April 3, 1997

South Side Kids Receive Chase Youth Awards

By The Spokesman-Review
 

If it’s Monday, eighth-grader Adrienne Isgrigg is going to 4-H Club after school.

On Tuesday, it’s Camp Fire.

The rest of the week, there’s basketball, church activities and maybe some studying.

“I love doing things,” said Isgrigg, one of the winners of the Chase Youth Awards handed out last week.

Isgrigg won the citizenship award in the teen division for grades seven through 12. The awards, given out in 18 categories to teens and youth, are in memory of Spokane Mayor Jim Chase, who was well known for his support of young people.

For the first time, an adult award was given as well. Ken Jernberg won the Jim Chase Memorial Award for his work with at-risk kids at Crosswalk School.

More than 400 children and teens from throughout Spokane County were nominated.

Isgrigg was among nine Chase award recipients on the South Side of Spokane.

Her list of activities is a long one. She works on Bloomsday training clinics, helps on A Family Affair projects, serves as an aide at Camp Dartlo and greets worshipers at Easter Sunday services at the Opera House.

At Liberty School, she’s enrolled in high school algebra, works as a teacher’s aide in the first grade and plays in the middle school band.

One of her more provocative projects was an exhibit she put together on sexually transmitted diseases for the school’s science fair in 1995.

She researched the subject and gave students straightforward information that she said was intended to provide facts beyond what students learn in health classes.

“It was something I thought needed to be told,” she said.

Adrienne is a member of the Unity Church on the South Side, another source for her many service projects.

The other Chase award winners from the South Side are as follows:

Five sixth-grade girls at Mullan Road Elementary School won the group award in the youth division for grades one through six.

They are Sarah Brogden, Valorie Darling, Sara DeCristoforo, Sara Richardson and Arielle Ring.

They are now widely known as The Helping Hearts, a group that raised nearly $4,000 for orphans in Romania. They did this by making and selling more than 700 beeswax candles.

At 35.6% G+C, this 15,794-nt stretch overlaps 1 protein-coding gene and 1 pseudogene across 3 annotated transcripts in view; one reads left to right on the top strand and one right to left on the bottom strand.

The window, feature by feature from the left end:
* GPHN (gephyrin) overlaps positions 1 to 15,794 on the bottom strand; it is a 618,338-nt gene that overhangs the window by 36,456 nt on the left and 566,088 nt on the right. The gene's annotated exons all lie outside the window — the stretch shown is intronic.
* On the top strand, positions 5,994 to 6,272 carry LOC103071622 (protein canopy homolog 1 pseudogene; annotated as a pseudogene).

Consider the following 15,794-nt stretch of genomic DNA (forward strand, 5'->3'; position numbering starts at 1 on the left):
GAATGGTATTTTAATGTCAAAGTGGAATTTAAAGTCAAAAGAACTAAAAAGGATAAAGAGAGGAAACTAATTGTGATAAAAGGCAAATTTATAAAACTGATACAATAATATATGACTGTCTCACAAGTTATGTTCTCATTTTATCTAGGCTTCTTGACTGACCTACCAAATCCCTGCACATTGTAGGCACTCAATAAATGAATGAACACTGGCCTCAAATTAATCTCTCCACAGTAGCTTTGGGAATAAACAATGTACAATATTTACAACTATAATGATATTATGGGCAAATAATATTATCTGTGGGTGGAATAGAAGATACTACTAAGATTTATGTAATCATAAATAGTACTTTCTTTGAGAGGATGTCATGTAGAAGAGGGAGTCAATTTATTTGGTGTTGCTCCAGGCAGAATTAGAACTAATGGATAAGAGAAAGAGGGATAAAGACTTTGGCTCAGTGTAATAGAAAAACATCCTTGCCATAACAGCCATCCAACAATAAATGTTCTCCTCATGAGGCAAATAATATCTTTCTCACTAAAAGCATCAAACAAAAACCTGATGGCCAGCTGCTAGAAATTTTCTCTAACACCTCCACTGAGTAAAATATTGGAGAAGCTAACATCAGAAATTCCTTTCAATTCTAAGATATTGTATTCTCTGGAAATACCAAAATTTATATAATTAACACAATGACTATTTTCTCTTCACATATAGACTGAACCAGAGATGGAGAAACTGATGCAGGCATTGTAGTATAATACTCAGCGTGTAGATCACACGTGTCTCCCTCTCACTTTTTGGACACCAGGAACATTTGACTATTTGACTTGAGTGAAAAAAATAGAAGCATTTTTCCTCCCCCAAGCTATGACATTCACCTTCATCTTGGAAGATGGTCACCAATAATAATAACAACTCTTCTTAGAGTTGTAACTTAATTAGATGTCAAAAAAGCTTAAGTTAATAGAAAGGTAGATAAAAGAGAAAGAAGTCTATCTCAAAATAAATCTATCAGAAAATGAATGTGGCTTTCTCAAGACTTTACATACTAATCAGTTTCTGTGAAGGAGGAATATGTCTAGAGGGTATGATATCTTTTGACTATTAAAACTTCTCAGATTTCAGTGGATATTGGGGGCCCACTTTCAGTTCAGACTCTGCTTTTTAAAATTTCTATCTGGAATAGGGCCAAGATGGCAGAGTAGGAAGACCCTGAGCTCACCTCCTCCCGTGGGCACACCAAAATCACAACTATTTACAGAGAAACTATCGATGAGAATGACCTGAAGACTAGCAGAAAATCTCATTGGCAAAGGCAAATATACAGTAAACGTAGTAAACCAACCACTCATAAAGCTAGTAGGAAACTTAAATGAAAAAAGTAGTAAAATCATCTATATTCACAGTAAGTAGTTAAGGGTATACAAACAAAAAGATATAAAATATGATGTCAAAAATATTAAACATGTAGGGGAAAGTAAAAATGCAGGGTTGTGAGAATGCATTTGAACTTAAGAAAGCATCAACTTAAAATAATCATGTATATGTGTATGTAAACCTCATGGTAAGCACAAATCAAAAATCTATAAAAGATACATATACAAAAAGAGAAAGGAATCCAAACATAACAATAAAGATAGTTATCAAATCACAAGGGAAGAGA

It took them two months, and they put in more than 300 hours apiece. The money went to the Northwest Medical Team for supplies, food, clothing and appliances.

Joanna Repsold, a sixth-grader at Pratt Elementary School, won the youth award for leadership.

Repsold was elected president by the other sixth-graders and has served on the student cabinet. She volunteers for fund-raisers and evening reading programs.

The principal at Pratt has put her to work on a variety of projects in the office.

At school, she is a peacemaker, helping iron out conflicts during lunch or recess. She is also active in her church.

Alyssa Jordan, another student at Pratt Elementary School, won the youth division award for creativity.

She was recognized for her abilities in dancing. She shares her talents at school and last fall performed a mime she dedicated to her father, Wayne Jordan, a Vietnam veteran.

Alyssa is involved in a multitude of community activities such as A Family Affair, Bloomsday and Festival of Trees. She is on the student cabinet and student council. She also serves as a peacemaker at school and is active in her church.

Holly Arsenault, a senior at Ferris High School, won the leadership award in the teen division.

Holly was recognized for her efforts to promote diversity and her commitment to respecting the rights of all persons. She was instrumental in forming a youth club called Spectrum at the high school.

She campaigned to start an alliance among gay and straight students at Ferris.

Lloyd Fulton, a Medical Lake Elementary School student was honored with the courage award for youths.

Fulton was at one time put into protective custody and then grew up in foster homes and temporary homes.

He survived what had been a tumultuous early childhood to become a positive influence at school and in his activities like Cub Scouts. Fulton now has an adoptive home, and is growing both intellectually and socially, according to Deanna Groke, who nominated him.

, DataTimes ILLUSTRATION: 6 Photos


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